E-scooters cost upwards of $1000 and can be fully recharged for well under a dollar. Some e-scooters can be folded and carried on public transport.
E-skateboards and hoverboards can be bought for a few hundred dollars. The hoverboards currently available to the consumer market are electrically powered balance boards on wheels.
It’s important to note that e-skateboards and hoverboards are currently not defined under the rules that govern WA’s roads and paths, so if you’re thinking of buying one to use anywhere other than private property, contact WA’s Department of Transport first.
Segways and similar self-balancing personal e-transporters, are at the high end of the PMD market, retailing at around $10,000 to $12,000 each.
They are allowed on shared paths in WA in specific areas but only as part of commercial tour operations where they’re limited to speeds of 10km/h.
Their private use in public areas is banned in WA.
Australian Segway distributor Belinda Hill says Segways can be ridden by most people and are even used in the disability sector to assist people with mobility issues.
She says the devices are also being used in warehouses, farms and other private property and have been used as police vehicles in Queensland.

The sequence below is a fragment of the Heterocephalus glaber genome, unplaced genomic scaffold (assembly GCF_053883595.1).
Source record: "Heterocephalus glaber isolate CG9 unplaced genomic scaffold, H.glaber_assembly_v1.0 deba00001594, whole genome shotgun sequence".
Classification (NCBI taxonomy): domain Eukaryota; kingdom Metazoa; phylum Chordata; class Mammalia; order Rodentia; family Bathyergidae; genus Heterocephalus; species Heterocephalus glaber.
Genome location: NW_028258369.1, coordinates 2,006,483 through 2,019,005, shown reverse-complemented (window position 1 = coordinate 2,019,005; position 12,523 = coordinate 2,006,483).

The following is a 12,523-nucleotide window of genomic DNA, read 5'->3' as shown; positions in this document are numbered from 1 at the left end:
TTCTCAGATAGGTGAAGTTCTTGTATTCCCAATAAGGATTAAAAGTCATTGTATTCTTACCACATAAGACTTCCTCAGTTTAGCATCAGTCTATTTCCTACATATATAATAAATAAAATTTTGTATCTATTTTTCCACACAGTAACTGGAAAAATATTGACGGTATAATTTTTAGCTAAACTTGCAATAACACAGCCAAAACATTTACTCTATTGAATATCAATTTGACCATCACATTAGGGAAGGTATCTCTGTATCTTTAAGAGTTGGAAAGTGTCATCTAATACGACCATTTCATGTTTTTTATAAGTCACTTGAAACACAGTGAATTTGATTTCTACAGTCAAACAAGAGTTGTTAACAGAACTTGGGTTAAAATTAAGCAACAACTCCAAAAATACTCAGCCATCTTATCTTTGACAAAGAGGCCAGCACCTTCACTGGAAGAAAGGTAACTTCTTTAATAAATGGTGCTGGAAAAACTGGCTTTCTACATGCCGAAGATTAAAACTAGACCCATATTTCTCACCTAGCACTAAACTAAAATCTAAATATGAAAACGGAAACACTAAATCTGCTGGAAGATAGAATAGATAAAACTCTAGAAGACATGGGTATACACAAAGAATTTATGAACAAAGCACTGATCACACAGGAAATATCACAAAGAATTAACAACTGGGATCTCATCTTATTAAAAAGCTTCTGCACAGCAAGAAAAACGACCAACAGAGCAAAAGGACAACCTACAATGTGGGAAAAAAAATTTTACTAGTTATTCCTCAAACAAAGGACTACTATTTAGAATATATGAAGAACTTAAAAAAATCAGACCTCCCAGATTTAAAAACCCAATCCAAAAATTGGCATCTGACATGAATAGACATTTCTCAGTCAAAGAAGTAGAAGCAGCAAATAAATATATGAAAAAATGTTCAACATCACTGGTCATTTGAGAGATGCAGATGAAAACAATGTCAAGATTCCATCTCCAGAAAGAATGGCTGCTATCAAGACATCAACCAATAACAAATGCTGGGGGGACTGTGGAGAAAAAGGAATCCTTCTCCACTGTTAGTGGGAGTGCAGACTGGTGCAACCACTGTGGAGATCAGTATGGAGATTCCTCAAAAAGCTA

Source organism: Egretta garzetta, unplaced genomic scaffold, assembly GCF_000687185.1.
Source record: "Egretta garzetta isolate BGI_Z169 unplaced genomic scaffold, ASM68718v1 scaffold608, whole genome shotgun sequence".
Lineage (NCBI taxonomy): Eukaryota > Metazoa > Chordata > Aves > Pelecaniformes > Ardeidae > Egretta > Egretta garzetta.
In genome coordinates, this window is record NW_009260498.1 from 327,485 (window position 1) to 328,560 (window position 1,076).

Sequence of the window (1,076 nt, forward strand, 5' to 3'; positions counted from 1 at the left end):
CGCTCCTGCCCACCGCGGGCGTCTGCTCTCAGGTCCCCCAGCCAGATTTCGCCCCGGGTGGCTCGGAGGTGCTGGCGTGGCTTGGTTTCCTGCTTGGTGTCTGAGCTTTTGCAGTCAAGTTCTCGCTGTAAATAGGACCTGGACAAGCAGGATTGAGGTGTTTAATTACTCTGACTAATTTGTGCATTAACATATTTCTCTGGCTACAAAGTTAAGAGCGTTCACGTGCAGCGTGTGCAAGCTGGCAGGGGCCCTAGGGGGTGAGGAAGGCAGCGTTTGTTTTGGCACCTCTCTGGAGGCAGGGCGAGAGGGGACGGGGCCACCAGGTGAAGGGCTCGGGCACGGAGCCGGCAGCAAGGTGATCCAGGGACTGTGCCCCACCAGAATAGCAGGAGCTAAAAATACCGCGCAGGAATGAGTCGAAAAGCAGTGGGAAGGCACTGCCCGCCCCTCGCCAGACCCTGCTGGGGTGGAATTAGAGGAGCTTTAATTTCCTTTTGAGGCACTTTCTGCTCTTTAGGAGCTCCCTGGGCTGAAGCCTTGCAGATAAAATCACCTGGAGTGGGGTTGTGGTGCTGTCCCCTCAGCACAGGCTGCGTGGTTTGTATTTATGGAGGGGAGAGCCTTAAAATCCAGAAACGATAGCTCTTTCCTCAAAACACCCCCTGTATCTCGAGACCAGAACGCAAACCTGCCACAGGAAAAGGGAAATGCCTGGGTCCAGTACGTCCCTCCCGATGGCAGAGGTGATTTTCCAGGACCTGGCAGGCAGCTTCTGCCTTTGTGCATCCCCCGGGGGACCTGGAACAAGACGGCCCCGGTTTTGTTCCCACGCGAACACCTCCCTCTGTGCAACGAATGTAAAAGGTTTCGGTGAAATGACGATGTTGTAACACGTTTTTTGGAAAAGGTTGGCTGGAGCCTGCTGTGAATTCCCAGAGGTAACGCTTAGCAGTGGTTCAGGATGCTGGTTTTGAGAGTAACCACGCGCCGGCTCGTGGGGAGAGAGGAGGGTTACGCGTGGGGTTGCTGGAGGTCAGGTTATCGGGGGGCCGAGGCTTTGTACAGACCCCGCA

The minimum age for riding this type of device in WA is 12 and helmets are mandatory.
Hill says Segways cost around 60c to fully recharge. The street models can travel distances of up to 29km, while the all-terrain vehicles can travel up to 19km.
Segways were originally designed 20 years ago as an alternative to the car and are used in countries around the world as transport devices, particularly in Europe. They have also been popular in tourist hotspots.
Recently, Segway announced that it would cease production of the original Segway branded device, however other similar devices will continue to be manufactured.
The Pedestrian Council of Australia has described the use of e-scooters and other rideable electric devices on footpaths and shared paths as a great risk to pedestrian safety.
Australia’s first e-scooter death was recorded in Brisbane in May 2019. The Royal Australian College of Surgeons and the Australian Injury Prevention Network found in a survey covering just two months last year, that 134 e-scooter riders in Brisbane presented to hospital for treatment. Although the majority of these injuries were minor (i.e. abrasions, upper limb fractures and sprains), three people were treated for serious head injuries.
But Simon Grieve says that, with the right regulation, PMDs could prove a relatively safe and efficient means to travel short distances.
He says experience elsewhere indicates these devices do have a role to play in the broader transport ecosystem as demand for more innovative, efficient and affordable ways to move around cities and communities intensifies.
“The wheels on the devices are relatively small, so they are susceptible to pavement irregularities like potholes and pavement cracks which could contribute to spills and injuries.”
But he notes that many studies have shown that the mandatory wearing of helmets would go a long way to preventing these spills from becoming medical incidents.